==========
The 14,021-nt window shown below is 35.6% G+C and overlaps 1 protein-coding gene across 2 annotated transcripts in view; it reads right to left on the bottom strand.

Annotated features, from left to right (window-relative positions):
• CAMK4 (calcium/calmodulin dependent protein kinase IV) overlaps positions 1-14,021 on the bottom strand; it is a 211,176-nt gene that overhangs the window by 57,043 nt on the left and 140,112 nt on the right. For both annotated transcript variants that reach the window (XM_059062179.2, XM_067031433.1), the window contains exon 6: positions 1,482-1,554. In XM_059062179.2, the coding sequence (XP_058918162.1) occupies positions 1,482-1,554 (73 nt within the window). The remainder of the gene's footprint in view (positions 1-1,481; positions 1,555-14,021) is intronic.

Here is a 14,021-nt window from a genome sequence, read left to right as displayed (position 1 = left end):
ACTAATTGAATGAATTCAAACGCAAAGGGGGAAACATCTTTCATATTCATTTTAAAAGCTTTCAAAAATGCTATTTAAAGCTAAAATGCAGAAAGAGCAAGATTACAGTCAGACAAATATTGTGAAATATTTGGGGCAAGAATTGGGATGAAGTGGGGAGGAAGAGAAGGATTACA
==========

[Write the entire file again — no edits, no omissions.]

The 14,021-nt window shown below is 35.6% G+C and overlaps 1 protein-coding gene across 2 annotated transcripts in view; it reads right to left on the bottom strand.

Annotated features, from left to right (window-relative positions):
• CAMK4 (calcium/calmodulin dependent protein kinase IV) overlaps positions 1-14,021 on the bottom strand; it is a 211,176-nt gene that overhangs the window by 57,043 nt on the left and 140,112 nt on the right. For both annotated transcript variants that reach the window (XM_059062179.2, XM_067031433.1), the window contains exon 6: positions 1,482-1,554. In XM_059062179.2, the coding sequence (XP_058918162.1) occupies positions 1,482-1,554 (73 nt within the window). The remainder of the gene's footprint in view (positions 1-1,481; positions 1,555-14,021) is intronic.

Here is a 14,021-nt window from a genome sequence, read left to right as displayed (position 1 = left end):
ACTAATTGAATGAATTCAAACGCAAAGGGGGAAACATCTTTCATATTCATTTTAAAAGCTTTCAAAAATGCTATTTAAAGCTAAAATGCAGAAAGAGCAAGATTACAGTCAGACAAATATTGTGAAATATTTGGGGCAAGAATTGGGATGAAGTGGGGAGGAAGAGAAGGATTACA